The Evolution of Modern Reptiles

Instructor: Stephanie Gorski

Steph has a PhD in Entomology and teaches college biology and ecology.

In this lesson, we will discuss the major hurdles that reptiles had to overcome so that they could colonize dry land. We will also discuss how reptiles are classified.

Reptile Eggs

Imagine that you want your children to colonize other planets. What do you need to do to make them ready for these other planets? You might imagine that your children would need structural changes to deal with the different gravity on other planets. You might imagine that other planets could be hotter or colder, and try to give your children ways to regulate heat. But first and foremost, you would design them a really nice, safe, cozy spaceship.

A reptile's egg is very much like your spaceship. It was the structure of the reptilian egg that allowed vertebrates to colonize land far away from oceans or rivers.

Have you ever eaten caviar or fish roe? Imagine leaving it open on the counter. If a soft, gooey egg from a fish or amphibian is left in the open air, it will dry up and the embryo inside will die. These delicate eggs, so sensitive to dehydration, are a major reason that you would never see an amphibian in the middle of the desert.

The evolution of the amniotic egg in early reptiles is one major step that allowed our evolutionary ancestors to colonize dry areas. Amniotic eggs are covered with a hard shell that protects the developing embryo inside from predators, pathogens, destruction, and, perhaps most importantly, water loss. These shells allow oxygen to pass through, so the fetus can breathe, but they don't allow water to pass through. These hard shells allow reptiles to keep their eggs anywhere- burying them in the sand like a sea turtle, for example. Once these shells developed, new and strange worlds were available for colonization by reptiles.

The amniotic egg is structured with four small sacs inside the shell.

  1. The chorion allows for the exchange of gases, oxygen and carbon dioxide. If you've ever noticed the thin skin on a hard-boiled egg, that's the chorion.
  2. The amnion holds water.
  3. The allantois holds waste. Since eggs can't excrete waste, you can think of the allantois as a garbage bag that holds the embryo's excretions until it is ready to hatch.
  4. Finally, the yolk holds nutrients that feed the embryo as it develops.

Snake eggs hatching
Snake eggs hatching

Sprawling and Erect Gait

Early vertebrates that lived on land inherited the bone and muscle structure of their fishy ancestors. If you know how to swim, you know that moving on land is much different than moving on water. On land, you have to hold your own weight in a way that water doesn't require.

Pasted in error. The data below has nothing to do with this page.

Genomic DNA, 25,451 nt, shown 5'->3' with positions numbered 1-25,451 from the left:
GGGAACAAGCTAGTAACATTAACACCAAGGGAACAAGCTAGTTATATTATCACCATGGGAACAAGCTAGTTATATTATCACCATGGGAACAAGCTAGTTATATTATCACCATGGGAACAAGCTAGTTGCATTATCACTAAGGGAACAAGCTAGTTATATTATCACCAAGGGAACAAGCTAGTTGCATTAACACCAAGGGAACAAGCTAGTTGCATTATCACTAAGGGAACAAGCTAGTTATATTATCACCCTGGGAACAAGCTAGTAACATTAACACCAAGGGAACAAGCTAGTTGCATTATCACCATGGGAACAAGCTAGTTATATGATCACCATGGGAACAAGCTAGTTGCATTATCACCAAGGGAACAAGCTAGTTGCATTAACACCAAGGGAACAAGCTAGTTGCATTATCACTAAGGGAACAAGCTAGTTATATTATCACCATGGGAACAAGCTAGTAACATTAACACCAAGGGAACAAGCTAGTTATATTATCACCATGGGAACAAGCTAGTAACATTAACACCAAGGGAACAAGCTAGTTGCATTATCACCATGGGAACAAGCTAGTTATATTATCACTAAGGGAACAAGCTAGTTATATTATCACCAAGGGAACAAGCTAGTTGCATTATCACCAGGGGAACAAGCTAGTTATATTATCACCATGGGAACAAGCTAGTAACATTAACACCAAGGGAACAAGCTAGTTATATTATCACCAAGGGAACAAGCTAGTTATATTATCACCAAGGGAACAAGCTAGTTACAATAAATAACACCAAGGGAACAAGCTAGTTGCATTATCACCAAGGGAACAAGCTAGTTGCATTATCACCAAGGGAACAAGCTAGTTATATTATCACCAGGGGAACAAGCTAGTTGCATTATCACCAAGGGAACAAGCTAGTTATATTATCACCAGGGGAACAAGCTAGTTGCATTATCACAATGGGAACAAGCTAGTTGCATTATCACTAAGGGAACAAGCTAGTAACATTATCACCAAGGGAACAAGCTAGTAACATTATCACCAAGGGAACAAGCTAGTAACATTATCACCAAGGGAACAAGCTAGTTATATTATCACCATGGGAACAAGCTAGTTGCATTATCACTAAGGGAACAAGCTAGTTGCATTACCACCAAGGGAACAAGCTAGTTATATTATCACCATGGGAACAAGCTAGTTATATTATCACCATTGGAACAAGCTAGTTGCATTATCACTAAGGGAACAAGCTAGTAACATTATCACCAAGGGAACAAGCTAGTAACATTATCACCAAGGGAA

Early vertebrates have what is known as a sprawling gait, meaning their limbs sprawl out to the side, as opposed to an upright gait like you have. The problem with the sprawling gait is that it requires an animal to flex its trunk to the left and right as it walks. Thus, every time an animal takes a step with its left foot, its right side compresses, and vice versa. When the right side compresses, the right lung compresses. That means an animal with a sprawling gait can't run and breathe at the same time.

This doesn't mean that animals with a sprawling gait can't run at all. You may have seen a lizard run, and lizards have sprawling gaits. A lizard can run for a short time using stored oxygen, and then it will use anaerobic glycolysis to produce energy without oxygen. But a lizard can't run for a sustained period of time without going into oxygen debt. This problem is known as Carrier's Constraint.

Descendants of reptiles such as mammals and birds overcame Carrier's Constraint by developing an upright gait, which allows them to run without collapsing their trunk. This made it beneficial for these animals to have a higher metabolism, which eventually led to warm-blooded animals.

However, reptiles that still exist today have a sprawling gait. If you think of reptiles as being lazy and relatively inactive, this has a lot to do with Carrier's Constraint.

Catching prey the way a lion or tiger does requires a lot of oxygen and a lot of energy. That's why you don't really see reptiles that hunt actively. Reptilian predators that exist today ambush their prey. For example, a chameleon will flick out its tongue at a passing insect. Crocodiles will hide under the water and wait for prey to come by. Komodo dragons can sprint for short distances in search of prey, but prefer prey that is very close by.

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